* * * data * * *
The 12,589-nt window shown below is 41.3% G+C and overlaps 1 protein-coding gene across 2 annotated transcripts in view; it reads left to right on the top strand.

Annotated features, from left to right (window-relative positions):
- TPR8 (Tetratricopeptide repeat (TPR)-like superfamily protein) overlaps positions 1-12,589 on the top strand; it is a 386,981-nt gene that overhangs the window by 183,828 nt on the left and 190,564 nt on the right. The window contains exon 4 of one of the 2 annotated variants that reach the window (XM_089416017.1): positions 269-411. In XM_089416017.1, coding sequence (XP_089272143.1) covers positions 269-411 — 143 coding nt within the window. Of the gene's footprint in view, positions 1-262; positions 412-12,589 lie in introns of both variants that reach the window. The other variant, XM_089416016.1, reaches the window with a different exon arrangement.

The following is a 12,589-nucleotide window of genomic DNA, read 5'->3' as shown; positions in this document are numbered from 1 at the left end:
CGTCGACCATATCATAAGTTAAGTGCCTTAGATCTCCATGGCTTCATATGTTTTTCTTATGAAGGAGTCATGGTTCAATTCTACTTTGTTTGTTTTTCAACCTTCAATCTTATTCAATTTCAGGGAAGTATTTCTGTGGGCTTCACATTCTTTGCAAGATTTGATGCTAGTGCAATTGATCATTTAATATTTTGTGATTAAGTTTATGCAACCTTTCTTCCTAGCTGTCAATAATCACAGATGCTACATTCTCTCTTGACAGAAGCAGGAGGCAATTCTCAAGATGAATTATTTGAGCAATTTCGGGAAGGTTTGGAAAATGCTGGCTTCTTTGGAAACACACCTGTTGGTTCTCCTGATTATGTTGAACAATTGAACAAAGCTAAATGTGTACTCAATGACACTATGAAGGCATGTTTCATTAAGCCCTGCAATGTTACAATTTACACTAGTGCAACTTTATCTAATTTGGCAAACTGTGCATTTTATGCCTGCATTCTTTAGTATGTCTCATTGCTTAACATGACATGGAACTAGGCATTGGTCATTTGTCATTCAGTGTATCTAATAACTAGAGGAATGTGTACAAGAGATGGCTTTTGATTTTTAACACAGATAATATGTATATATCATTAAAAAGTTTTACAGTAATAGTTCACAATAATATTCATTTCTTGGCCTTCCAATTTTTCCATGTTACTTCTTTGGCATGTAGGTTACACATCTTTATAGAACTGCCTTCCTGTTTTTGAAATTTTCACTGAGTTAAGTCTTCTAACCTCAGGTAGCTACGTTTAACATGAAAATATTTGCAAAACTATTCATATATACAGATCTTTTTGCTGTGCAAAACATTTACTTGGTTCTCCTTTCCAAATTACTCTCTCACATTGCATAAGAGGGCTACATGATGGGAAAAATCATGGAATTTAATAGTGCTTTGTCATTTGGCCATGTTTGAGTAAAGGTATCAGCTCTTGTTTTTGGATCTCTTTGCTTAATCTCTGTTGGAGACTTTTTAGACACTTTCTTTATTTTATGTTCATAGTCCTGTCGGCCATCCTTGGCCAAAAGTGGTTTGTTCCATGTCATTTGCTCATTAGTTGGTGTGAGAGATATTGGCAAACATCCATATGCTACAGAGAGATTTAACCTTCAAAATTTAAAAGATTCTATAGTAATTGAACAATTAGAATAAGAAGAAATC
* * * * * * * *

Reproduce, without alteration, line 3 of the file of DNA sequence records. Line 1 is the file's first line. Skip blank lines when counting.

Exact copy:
- TPR8 (Tetratricopeptide repeat (TPR)-like superfamily protein) overlaps positions 1-12,589 on the top strand; it is a 386,981-nt gene that overhangs the window by 183,828 nt on the left and 190,564 nt on the right. The window contains exon 4 of one of the 2 annotated variants that reach the window (XM_089416017.1): positions 269-411. In XM_089416017.1, coding sequence (XP_089272143.1) covers positions 269-411 — 143 coding nt within the window. Of the gene's footprint in view, positions 1-262; positions 412-12,589 lie in introns of both variants that reach the window. The other variant, XM_089416016.1, reaches the window with a different exon arrangement.